ME Resident? Click here to urge your elected officials to support this effort.

    Maryland
    House and Senate legislation is pending to allow those with past criminal marijuana convictions to have those records expunged.

    House Bill 379 / Senate Bill 949 permit those who received a criminal marijuana possession conviction prior to October 1, 2014, to seek expungement of their records.

    Update: Members of the Senate Judicial Proceedings Committee passed SB 949 on March 9.

    MD Resident? Click here to urge your elected officials to support this effort.

    Massachusetts
    Legislation is pending before the House, H 113, to prohibit employers from discriminating against patients who legally consume marijuana during non-work hours. Additional legislation, H 2385, would expand protections for medical marijuana patients so that they may not be discriminated against with regard to housing, higher education, and child custody issues.  

    Changes in the legal status of marijuana has not been associated with any adverse changes in workplace safety. In fact, a pair of studies from 2016 find that legalization is associated with greater workforce participation and with fewer workplace absences. Most recently, the National Academies of Sciences just-released marijuana and health report found “insufficient evidence” to support an association between cannabis use and occupational accidents or injuries.

    It is time to end this discriminatory policy.

    MA Resident? Click here to urge your elected officials to support this effort.

    Montana
    House Bill 529 imposes a special six percent statewide tax upon medical marijuana sales. This tax would be in addition to the imposition of existing state and local taxes.

    While NORML generally does not oppose the imposition of fair and reasonable sales taxes on the commercial sales of cannabis for recreational purposes, we do not support such excessive taxation on medical sales. Most other states that regulate medical cannabis sales do not impose such taxes and Montana patients should not be forced to pay these excessive costs.

    Update: Members of the House Taxation Committee heard testimony on the bill on March 15. Most witnesses testified against the bill.

    MT Resident? Click here to urge your elected officials to oppose this effort.

    New Mexico
    Governor Susana Martinez has vetoed House Bill 144, which sought to establish a hemp research program in compliance with provisions in the federal Farm Bill explicitly authorizing states to engage in licensed activity involving hemp absent federal reclassification of the plant. The Governor provided no public explanation for the veto.

    The bill has previously passed the House and Senate by votes of 42 to 26 and 30 to 12 respectively.

    Update: Lawmakers have introduced a third hemp research bill, House Bill 530. This bill was passed by the House on March 14 by a vote of 65 to 1, and now awaits senate action.

    NM Resident? Click here to urge your elected officials to support this effort.

    Oklahoma
    Legislation has been introduced, Senate Bill 704, to provide for hemp cultivation and manufacturing.

    The measure excludes industrial hemp from the state’s definition of marijuana and provides for its commercial cultivation and export.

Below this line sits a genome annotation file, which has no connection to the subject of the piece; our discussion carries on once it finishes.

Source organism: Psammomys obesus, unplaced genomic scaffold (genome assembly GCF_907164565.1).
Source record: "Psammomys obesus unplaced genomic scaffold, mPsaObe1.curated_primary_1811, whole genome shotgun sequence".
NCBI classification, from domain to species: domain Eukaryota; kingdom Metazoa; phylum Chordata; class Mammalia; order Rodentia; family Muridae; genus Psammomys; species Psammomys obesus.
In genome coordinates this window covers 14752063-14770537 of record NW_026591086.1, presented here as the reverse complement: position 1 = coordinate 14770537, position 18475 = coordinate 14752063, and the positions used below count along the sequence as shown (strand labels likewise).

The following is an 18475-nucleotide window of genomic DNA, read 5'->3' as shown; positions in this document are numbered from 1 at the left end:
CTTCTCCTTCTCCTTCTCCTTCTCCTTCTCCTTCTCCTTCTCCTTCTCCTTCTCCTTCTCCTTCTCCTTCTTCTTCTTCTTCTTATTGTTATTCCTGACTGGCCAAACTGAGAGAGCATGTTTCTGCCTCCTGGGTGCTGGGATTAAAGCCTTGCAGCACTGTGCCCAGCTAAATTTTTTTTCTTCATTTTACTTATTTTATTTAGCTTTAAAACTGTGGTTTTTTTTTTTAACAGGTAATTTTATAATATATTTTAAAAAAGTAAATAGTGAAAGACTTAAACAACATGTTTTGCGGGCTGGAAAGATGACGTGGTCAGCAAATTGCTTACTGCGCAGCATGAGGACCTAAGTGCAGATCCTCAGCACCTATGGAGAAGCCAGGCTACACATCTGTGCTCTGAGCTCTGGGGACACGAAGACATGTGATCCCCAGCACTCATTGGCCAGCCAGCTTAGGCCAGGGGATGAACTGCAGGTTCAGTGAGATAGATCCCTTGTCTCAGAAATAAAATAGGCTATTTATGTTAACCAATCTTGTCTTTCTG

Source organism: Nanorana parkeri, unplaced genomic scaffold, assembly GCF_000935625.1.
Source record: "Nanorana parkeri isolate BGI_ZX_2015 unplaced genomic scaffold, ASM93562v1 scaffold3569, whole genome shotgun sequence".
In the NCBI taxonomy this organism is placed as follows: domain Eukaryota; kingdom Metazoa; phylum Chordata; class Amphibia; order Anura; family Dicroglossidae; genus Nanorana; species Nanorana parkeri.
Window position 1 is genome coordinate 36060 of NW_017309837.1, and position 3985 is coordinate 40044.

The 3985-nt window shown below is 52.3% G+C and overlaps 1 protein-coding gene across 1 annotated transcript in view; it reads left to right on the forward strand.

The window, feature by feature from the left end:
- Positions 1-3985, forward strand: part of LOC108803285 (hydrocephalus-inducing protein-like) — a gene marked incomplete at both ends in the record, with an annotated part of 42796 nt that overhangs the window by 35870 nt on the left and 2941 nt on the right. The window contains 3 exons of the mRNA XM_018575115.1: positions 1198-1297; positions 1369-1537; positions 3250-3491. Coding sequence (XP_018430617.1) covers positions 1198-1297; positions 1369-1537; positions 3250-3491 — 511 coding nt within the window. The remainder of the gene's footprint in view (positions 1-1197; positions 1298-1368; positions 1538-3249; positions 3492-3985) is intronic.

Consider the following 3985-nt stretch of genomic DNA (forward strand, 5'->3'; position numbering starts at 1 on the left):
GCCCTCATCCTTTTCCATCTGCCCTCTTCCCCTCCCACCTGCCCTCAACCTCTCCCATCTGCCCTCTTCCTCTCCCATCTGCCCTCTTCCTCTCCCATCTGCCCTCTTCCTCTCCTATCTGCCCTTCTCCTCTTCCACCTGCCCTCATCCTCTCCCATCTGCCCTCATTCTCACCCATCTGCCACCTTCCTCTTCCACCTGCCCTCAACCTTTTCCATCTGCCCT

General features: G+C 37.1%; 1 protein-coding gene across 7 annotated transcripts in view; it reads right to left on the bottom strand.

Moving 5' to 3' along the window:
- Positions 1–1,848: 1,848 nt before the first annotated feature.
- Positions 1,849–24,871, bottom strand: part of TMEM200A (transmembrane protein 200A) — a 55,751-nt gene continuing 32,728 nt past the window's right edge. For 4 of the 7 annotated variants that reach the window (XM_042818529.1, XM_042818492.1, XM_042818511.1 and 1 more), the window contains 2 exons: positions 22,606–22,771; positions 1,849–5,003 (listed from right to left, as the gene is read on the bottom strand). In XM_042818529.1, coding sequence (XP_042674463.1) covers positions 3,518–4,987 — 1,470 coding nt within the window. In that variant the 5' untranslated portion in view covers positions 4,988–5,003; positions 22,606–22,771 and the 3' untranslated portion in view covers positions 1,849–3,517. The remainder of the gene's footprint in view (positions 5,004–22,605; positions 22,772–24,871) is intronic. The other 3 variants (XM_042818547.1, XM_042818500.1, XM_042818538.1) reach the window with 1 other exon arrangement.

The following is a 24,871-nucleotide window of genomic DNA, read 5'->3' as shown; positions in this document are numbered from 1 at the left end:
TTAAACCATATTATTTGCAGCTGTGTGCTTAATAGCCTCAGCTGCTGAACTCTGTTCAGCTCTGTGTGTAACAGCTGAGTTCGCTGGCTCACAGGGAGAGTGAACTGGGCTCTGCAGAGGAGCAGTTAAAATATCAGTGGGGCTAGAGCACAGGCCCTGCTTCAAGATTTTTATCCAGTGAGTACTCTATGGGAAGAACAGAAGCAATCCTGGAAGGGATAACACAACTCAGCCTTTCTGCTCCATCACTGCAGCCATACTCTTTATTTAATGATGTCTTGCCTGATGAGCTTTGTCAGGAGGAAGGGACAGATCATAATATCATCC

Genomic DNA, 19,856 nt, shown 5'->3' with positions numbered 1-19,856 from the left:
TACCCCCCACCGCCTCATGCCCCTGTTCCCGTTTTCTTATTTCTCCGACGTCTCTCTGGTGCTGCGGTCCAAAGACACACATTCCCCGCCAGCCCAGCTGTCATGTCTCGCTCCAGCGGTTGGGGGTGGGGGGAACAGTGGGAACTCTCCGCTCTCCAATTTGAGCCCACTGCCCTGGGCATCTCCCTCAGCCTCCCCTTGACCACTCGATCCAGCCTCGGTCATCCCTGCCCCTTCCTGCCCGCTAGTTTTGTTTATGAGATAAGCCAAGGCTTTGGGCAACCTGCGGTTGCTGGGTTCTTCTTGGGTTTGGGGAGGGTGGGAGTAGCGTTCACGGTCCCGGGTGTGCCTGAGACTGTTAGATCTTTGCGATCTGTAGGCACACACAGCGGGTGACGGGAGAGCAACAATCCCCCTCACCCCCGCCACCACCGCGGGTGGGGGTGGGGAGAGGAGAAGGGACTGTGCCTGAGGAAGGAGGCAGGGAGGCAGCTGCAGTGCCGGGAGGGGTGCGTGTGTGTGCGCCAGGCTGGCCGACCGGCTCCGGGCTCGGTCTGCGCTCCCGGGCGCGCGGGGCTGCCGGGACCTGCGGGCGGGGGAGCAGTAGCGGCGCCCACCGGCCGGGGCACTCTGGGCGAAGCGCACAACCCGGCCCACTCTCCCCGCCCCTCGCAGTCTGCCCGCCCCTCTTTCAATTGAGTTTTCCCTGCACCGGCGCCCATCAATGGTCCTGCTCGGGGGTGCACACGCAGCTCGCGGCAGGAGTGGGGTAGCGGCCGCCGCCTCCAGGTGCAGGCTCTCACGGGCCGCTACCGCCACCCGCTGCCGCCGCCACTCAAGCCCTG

The measure also expands the list of qualifying conditions eligible for CBD treatment under state law. Under this change, patients with chronic pain, post-traumatic stress, and anxiety would be eligible for medicinal cannabis products as long as those formulations are in liquid form and do not exceed 12 percent THC.

    OK Resident? Click here to urge your elected officials to support this effort.

    Tennessee
    SB 1116 seeks to decriminalize the possession of up to one ounce of marijuana.

    Under present law, the possession of any amount of marijuana is punishable by up to one year in jail and a $250 fine.

    Update: SB 1116 has a hearing scheduled for March 28.

    TN Resident? Click here to urge your elected officials to support this effort.

    West Virginia
    Legislation by Delegate Hornbuckle of Cabell, House Bill 3035, to legalize and regulate the adult use, production, and sale of marijuana is before members of the House Health and human Resources Committee.

    House Bill 3035, allows adults to possess up to one ounce of cannabis and to cultivate up to six cannabis plants for their own personal use. It also regulates the commercial marijuana market and allows for the production of industrial hemp.

    WV Resident? Click here to urge your elected officials to support this effort.

  • by Justin Strekal, NORML Political Director March 11, 2017

    revolutionbumperWelcome to this week’s edition of the NORML legislative roundup!

    At the federal level, aside from a few absurd comments by Attorney General Sessions and new cosponsors to HR 975 and HR 1227, things have been pretty quiet.

    At the state level, it is quite a different story. We have continued to see a marked rise in the number of bills introduced pertaining to marijuana, crossing the 1,500 mark. From hearings on marijuana legalization in Maryland to social clubs passing the Senate in Colorado to hemp passing the both chambers in the New Mexico statehouse, at every level we are making progress.

    Below are the bills from around the country that we’ve tracked this week and as always, check http://norml.org/act for legislation pending in your state.

    Don’t forget to sign up for our email list and we will keep you posted as these bills and more move through your home state legislature and at the federal level.

    Thanks for all you do and keep fighting,
    Justin

    Priority Alerts

    Federal